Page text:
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17.6: Linear Triatomic Molecule

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    7042
  • [ "article:topic", "authorname:tatumj" ]

    In Chapter 2, Section 2.9, we discussed a rigid triatomic molecule. Now we are going to discuss three masses held together by springs, of force constants \(k_1 \) and \(k_2\). We are going to allow it to vibrate, but not to rotate. Also, for the time being, I don’t want the molecule to bend, so we’ll put it inside a drinking straw to that all the vibrations are linear. By the way, for real triatomic molecules, the force constants and rotational inertias are such that molecules vibrate much faster than they rotate. To see their vibrations you look in the near infra-red spectrum; to see their rotation, you have to go to the far infrared or the microwave spectrum.

    Suppose that the equilibrium separations of the atoms are \(a_1\) and \(a_2\). Suppose that at some instant of time, the x-coordinates (distances from the left hand edge of the page) of the three atoms are \(x_1, x_2 , x_3\). The extensions from the equilibrium distances are then \( q_1 = x_2 - x_1 - a_1, q_2 = x_3 - x_2 - a_2 \) . We are now ready to start:

    \[ T = \frac{1}{2}m_1\dot{x}^2_1 + \frac{1}{2}m_2\dot{x}^2_2 + \frac{1}{2}m_2\dot{x}^2_3, \label{17.6.1}\]

    \[ V = \frac{1}{2}k_1q^2_1 + \frac{1}{2}k_2q^2_2. \label{17.6.2}\]

    We need to express the kinetic energy in terms of the internal coordinate, and, just as for the diatomic molecule (Section 17.2), the relevant equations are

    \[ \dot{q}_1 = \dot{x}_2- \dot{x}_1, \label{17.6.3}\]

    \[ \dot{q}_2 = \dot{x}_3- \dot{x}_2, \label{17.6.4}\]

    and

    \[ 0 = m_1\dot{x}_1 + m_2\dot{x}_2 + m_3\dot{x}_3 . \label{17.6.5}\]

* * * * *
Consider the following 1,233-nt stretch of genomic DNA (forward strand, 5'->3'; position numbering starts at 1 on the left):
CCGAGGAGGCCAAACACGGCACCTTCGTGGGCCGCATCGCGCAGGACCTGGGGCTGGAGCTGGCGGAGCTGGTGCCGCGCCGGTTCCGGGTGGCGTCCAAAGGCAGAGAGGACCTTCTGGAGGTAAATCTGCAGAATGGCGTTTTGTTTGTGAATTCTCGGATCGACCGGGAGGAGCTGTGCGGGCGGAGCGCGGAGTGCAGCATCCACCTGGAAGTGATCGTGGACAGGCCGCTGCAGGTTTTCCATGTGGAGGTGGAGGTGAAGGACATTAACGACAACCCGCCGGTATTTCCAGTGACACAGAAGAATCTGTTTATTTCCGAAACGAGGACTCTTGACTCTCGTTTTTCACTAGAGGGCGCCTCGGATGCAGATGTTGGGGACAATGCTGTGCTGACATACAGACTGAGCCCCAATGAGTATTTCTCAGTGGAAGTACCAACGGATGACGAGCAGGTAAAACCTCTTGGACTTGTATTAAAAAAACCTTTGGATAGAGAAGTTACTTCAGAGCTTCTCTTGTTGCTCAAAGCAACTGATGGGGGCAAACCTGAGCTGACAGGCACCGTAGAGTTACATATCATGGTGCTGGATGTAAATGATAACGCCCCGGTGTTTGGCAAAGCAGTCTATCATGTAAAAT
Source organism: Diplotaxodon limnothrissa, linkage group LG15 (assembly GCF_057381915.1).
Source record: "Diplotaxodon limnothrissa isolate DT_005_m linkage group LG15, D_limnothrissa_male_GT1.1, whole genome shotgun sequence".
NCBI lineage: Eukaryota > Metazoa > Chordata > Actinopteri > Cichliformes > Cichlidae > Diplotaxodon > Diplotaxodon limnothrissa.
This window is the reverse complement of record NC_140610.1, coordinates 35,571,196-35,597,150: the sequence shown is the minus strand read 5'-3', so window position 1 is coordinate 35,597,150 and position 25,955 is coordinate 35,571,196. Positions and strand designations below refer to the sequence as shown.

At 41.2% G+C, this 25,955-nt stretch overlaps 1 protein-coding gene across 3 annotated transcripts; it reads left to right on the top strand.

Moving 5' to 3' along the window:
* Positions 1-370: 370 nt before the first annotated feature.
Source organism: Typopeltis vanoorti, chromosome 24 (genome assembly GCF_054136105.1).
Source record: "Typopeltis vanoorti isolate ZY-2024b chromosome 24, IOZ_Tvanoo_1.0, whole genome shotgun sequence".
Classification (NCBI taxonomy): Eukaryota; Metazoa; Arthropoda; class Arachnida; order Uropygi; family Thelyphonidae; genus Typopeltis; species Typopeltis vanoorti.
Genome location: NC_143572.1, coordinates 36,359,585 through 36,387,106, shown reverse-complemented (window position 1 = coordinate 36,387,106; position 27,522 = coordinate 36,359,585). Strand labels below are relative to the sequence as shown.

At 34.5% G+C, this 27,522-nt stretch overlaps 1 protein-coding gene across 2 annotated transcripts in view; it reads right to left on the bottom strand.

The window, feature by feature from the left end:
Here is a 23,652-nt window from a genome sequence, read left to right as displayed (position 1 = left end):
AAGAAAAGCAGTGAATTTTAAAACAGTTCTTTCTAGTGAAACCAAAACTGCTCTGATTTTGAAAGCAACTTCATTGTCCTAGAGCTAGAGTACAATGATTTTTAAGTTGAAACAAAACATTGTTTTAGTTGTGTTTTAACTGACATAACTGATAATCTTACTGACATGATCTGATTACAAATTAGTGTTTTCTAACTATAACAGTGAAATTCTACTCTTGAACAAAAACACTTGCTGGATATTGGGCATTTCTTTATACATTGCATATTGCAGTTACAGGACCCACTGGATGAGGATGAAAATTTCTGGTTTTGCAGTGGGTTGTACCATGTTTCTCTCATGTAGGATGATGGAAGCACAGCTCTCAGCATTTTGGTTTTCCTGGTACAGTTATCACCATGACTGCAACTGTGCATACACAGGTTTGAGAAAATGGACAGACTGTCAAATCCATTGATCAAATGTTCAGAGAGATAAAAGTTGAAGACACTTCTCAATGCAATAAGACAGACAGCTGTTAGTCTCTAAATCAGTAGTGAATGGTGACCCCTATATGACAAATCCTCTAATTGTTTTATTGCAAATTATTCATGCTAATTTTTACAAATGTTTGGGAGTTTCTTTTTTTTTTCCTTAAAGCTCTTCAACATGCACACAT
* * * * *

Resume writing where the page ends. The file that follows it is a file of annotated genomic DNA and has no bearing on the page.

These can conveniently be written 

    \[ \begin{pmatrix}\dot{q}_1\\ \dot{q}_2 \\0\end{pmatrix} = \begin{pmatrix}-1 & 1 & 0 \\ 0 & -1 & 1\\ m_1 & m_2 & m_3\end{pmatrix}\begin{pmatrix}\dot{x}_1\\ \dot{x}_2 \\\dot{x}_3\end{pmatrix} \label{17.6.6}\]

    By one dexterous flick of the fingers (!) we invert the matrix to obtain

    \[ \begin{pmatrix}\dot{x}_1\\ \dot{x}_2 \\\dot{x}_3\end{pmatrix} = \begin{pmatrix}-\frac{m_2+m_3}{M} & -\frac{m_3}{M} & \frac{1}{M} \\ \frac{m_1}{M} & -\frac{m_3}{M} & \frac{1}{M}\\ \frac{m_1}{M} & \frac{m_1+m_2}{M} & \frac{1}{M}\end{pmatrix} \begin{pmatrix}\dot{q}_1\\ \dot{q}_2 \\0\end{pmatrix}, \label{17.6.7}\]

    where \( M = m_1 + m_2 + m_3 \). On putting these into Equation \( \ref{17.6.1}\), we now have

    \[ T = \frac{1}{2}(a\dot{q}^2_1 + 2h\dot{q}_1\dot{q}_2 + b\dot{q}^2_2) \label{17.6.8}\]

    and

    \[ V = \frac{1}{2}k_1q^2_1 + \frac{1}{2}k_2q^2_2 \label{17.6.2.}\]

    where

    \[ a = m_1(m_2+m_3)/M, \label{17.6.9}\]

    \[ h = m_3m_1/M, \label{17.6.10}\]

    \[ b = m_3(m_1+m_2)/M \label{17.6.11}\]

    and for future reference, 

    \[ ab-h^2 = m_1m_2m_2 / M = m^2h. \label{17.6.12}\]

    On application of Lagrange’s equation in turn to the two internal coordinates we obtain

    \[ a\ddot{q}_1 + h\ddot{q}_2 + k_1q_1 = 0 \label{17.6.13}\]

    and

    \[ b\ddot{q}_2 + h\ddot{q}_2 + k_2q_2 = 0 \label{17.6.14}\]

    Seek solutions of the form \( \ddot{q}_1 = - \omega^2 q_1 \) and \( \ddot{q}_2 = - \omega^2 q_2 \) and we obtain the following two expressions for the extension ratios:

    \[ \frac{q_1}{q_2} = \frac{h \omega^2}{k_1-a \omega^2}= \frac{k_2 - b \omega^2}{h \omega ^2} . \label{17.6.15}\]

    Equating them gives the equation for the normal mode frequencies:

    \[ (ab - h^2)\omega^4 - (ak_2 + bk_1)\omega^2 + k_1k_2 = 0. \label{17.6.16}\]